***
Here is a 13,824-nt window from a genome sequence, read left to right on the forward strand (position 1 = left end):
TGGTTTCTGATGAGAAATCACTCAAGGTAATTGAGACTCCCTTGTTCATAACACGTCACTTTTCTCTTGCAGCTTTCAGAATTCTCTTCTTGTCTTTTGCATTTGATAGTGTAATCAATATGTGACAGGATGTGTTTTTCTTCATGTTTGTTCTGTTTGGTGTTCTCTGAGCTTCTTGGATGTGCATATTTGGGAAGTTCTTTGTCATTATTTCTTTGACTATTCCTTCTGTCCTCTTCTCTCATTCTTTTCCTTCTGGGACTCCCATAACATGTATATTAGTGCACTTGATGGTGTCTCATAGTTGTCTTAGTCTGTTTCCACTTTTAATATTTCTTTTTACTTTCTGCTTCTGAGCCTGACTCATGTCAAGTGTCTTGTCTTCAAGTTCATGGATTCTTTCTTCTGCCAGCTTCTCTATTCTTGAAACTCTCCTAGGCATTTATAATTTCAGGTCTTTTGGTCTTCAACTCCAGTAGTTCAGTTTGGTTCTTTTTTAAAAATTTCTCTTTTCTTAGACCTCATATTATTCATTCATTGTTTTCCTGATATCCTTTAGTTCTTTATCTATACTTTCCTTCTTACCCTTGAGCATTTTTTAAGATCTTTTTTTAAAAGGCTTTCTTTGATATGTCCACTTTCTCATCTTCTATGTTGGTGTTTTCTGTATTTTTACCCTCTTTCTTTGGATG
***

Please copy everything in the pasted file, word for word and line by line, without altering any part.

Here is a 13,824-nt window from a genome sequence, read left to right on the forward strand (position 1 = left end):
TGGTTTCTGATGAGAAATCACTCAAGGTAATTGAGACTCCCTTGTTCATAACACGTCACTTTTCTCTTGCAGCTTTCAGAATTCTCTTCTTGTCTTTTGCATTTGATAGTGTAATCAATATGTGACAGGATGTGTTTTTCTTCATGTTTGTTCTGTTTGGTGTTCTCTGAGCTTCTTGGATGTGCATATTTGGGAAGTTCTTTGTCATTATTTCTTTGACTATTCCTTCTGTCCTCTTCTCTCATTCTTTTCCTTCTGGGACTCCCATAACATGTATATTAGTGCACTTGATGGTGTCTCATAGTTGTCTTAGTCTGTTTCCACTTTTAATATTTCTTTTTACTTTCTGCTTCTGAGCCTGACTCATGTCAAGTGTCTTGTCTTCAAGTTCATGGATTCTTTCTTCTGCCAGCTTCTCTATTCTTGAAACTCTCCTAGGCATTTATAATTTCAGGTCTTTTGGTCTTCAACTCCAGTAGTTCAGTTTGGTTCTTTTTTAAAAATTTCTCTTTTCTTAGACCTCATATTATTCATTCATTGTTTTCCTGATATCCTTTAGTTCTTTATCTATACTTTCCTTCTTACCCTTGAGCATTTTTTAAGATCTTTTTTTAAAAGGCTTTCTTTGATATGTCCACTTTCTCATCTTCTATGTTGGTGTTTTCTGTATTTTTACCCTCTTTCTTTGGATG